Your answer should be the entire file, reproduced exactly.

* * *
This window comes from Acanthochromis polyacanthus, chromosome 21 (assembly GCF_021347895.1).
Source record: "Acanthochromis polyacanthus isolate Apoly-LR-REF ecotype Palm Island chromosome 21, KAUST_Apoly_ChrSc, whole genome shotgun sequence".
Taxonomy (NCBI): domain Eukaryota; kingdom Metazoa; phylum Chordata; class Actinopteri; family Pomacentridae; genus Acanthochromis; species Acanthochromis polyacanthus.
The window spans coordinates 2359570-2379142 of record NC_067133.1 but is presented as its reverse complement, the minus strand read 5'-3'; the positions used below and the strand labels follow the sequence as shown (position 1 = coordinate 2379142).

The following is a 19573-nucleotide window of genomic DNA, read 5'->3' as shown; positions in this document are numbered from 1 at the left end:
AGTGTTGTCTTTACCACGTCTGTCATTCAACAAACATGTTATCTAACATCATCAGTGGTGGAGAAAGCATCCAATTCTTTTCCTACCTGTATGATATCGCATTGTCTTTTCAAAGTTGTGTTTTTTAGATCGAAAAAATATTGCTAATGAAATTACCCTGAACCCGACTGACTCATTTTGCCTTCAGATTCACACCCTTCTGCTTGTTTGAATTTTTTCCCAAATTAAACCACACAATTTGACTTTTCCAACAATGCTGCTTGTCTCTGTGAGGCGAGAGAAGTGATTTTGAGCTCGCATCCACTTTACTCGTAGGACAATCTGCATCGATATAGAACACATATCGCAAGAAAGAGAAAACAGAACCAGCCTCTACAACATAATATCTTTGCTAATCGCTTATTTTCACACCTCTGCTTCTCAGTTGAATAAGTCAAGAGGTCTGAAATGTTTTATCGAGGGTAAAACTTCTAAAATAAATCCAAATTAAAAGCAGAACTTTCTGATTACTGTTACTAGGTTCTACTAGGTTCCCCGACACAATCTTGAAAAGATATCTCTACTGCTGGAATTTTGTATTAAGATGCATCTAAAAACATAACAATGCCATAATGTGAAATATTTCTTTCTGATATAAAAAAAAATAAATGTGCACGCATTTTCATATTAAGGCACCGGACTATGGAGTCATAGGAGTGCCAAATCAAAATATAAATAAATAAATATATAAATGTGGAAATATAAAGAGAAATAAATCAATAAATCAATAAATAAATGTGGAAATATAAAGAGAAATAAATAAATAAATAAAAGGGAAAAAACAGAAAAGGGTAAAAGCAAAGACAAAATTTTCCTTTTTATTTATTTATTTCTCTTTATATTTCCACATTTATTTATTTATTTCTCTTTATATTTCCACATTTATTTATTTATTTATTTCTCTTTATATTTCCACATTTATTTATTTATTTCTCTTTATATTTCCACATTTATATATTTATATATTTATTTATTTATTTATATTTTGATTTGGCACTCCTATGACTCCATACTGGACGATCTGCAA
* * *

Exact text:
This window comes from Acanthochromis polyacanthus, chromosome 21 (assembly GCF_021347895.1).
Source record: "Acanthochromis polyacanthus isolate Apoly-LR-REF ecotype Palm Island chromosome 21, KAUST_Apoly_ChrSc, whole genome shotgun sequence".
Taxonomy (NCBI): domain Eukaryota; kingdom Metazoa; phylum Chordata; class Actinopteri; family Pomacentridae; genus Acanthochromis; species Acanthochromis polyacanthus.
The window spans coordinates 2359570-2379142 of record NC_067133.1 but is presented as its reverse complement, the minus strand read 5'-3'; the positions used below and the strand labels follow the sequence as shown (position 1 = coordinate 2379142).

The following is a 19573-nucleotide window of genomic DNA, read 5'->3' as shown; positions in this document are numbered from 1 at the left end:
AGTGTTGTCTTTACCACGTCTGTCATTCAACAAACATGTTATCTAACATCATCAGTGGTGGAGAAAGCATCCAATTCTTTTCCTACCTGTATGATATCGCATTGTCTTTTCAAAGTTGTGTTTTTTAGATCGAAAAAATATTGCTAATGAAATTACCCTGAACCCGACTGACTCATTTTGCCTTCAGATTCACACCCTTCTGCTTGTTTGAATTTTTTCCCAAATTAAACCACACAATTTGACTTTTCCAACAATGCTGCTTGTCTCTGTGAGGCGAGAGAAGTGATTTTGAGCTCGCATCCACTTTACTCGTAGGACAATCTGCATCGATATAGAACACATATCGCAAGAAAGAGAAAACAGAACCAGCCTCTACAACATAATATCTTTGCTAATCGCTTATTTTCACACCTCTGCTTCTCAGTTGAATAAGTCAAGAGGTCTGAAATGTTTTATCGAGGGTAAAACTTCTAAAATAAATCCAAATTAAAAGCAGAACTTTCTGATTACTGTTACTAGGTTCTACTAGGTTCCCCGACACAATCTTGAAAAGATATCTCTACTGCTGGAATTTTGTATTAAGATGCATCTAAAAACATAACAATGCCATAATGTGAAATATTTCTTTCTGATATAAAAAAAAATAAATGTGCACGCATTTTCATATTAAGGCACCGGACTATGGAGTCATAGGAGTGCCAAATCAAAATATAAATAAATAAATATATAAATGTGGAAATATAAAGAGAAATAAATCAATAAATCAATAAATAAATGTGGAAATATAAAGAGAAATAAATAAATAAATAAAAGGGAAAAAACAGAAAAGGGTAAAAGCAAAGACAAAATTTTCCTTTTTATTTATTTATTTCTCTTTATATTTCCACATTTATTTATTTATTTCTCTTTATATTTCCACATTTATTTATTTATTTATTTCTCTTTATATTTCCACATTTATTTATTTATTTCTCTTTATATTTCCACATTTATATATTTATATATTTATTTATTTATTTATATTTTGATTTGGCACTCCTATGACTCCATACTGGACGATCTGCAA